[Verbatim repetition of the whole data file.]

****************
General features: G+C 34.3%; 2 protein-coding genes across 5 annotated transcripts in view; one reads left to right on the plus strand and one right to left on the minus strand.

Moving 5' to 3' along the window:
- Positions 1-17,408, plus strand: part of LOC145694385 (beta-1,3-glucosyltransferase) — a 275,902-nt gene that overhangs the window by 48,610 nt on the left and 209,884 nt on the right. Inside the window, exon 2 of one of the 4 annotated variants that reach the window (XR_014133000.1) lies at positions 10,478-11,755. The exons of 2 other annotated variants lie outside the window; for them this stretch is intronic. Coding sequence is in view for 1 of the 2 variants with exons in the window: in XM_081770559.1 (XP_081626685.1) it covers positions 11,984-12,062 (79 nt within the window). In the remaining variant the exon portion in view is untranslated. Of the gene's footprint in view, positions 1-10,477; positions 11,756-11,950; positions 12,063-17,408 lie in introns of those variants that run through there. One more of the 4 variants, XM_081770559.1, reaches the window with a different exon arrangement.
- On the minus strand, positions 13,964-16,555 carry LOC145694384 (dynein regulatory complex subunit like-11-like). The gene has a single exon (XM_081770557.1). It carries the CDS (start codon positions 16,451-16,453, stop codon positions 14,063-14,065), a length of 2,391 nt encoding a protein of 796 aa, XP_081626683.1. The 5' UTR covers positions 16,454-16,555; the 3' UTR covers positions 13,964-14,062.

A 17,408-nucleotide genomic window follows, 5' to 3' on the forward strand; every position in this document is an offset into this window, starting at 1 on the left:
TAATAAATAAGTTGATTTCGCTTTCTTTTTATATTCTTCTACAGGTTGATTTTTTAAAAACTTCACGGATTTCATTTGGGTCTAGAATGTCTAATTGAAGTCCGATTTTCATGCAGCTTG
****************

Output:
General features: G+C 34.3%; 2 protein-coding genes across 5 annotated transcripts in view; one reads left to right on the plus strand and one right to left on the minus strand.

Moving 5' to 3' along the window:
- Positions 1-17,408, plus strand: part of LOC145694385 (beta-1,3-glucosyltransferase) — a 275,902-nt gene that overhangs the window by 48,610 nt on the left and 209,884 nt on the right. Inside the window, exon 2 of one of the 4 annotated variants that reach the window (XR_014133000.1) lies at positions 10,478-11,755. The exons of 2 other annotated variants lie outside the window; for them this stretch is intronic. Coding sequence is in view for 1 of the 2 variants with exons in the window: in XM_081770559.1 (XP_081626685.1) it covers positions 11,984-12,062 (79 nt within the window). In the remaining variant the exon portion in view is untranslated. Of the gene's footprint in view, positions 1-10,477; positions 11,756-11,950; positions 12,063-17,408 lie in introns of those variants that run through there. One more of the 4 variants, XM_081770559.1, reaches the window with a different exon arrangement.
- On the minus strand, positions 13,964-16,555 carry LOC145694384 (dynein regulatory complex subunit like-11-like). The gene has a single exon (XM_081770557.1). It carries the CDS (start codon positions 16,451-16,453, stop codon positions 14,063-14,065), a length of 2,391 nt encoding a protein of 796 aa, XP_081626683.1. The 5' UTR covers positions 16,454-16,555; the 3' UTR covers positions 13,964-14,062.

A 17,408-nucleotide genomic window follows, 5' to 3' on the forward strand; every position in this document is an offset into this window, starting at 1 on the left:
TAATAAATAAGTTGATTTCGCTTTCTTTTTATATTCTTCTACAGGTTGATTTTTTAAAAACTTCACGGATTTCATTTGGGTCTAGAATGTCTAATTGAAGTCCGATTTTCATGCAGCTTG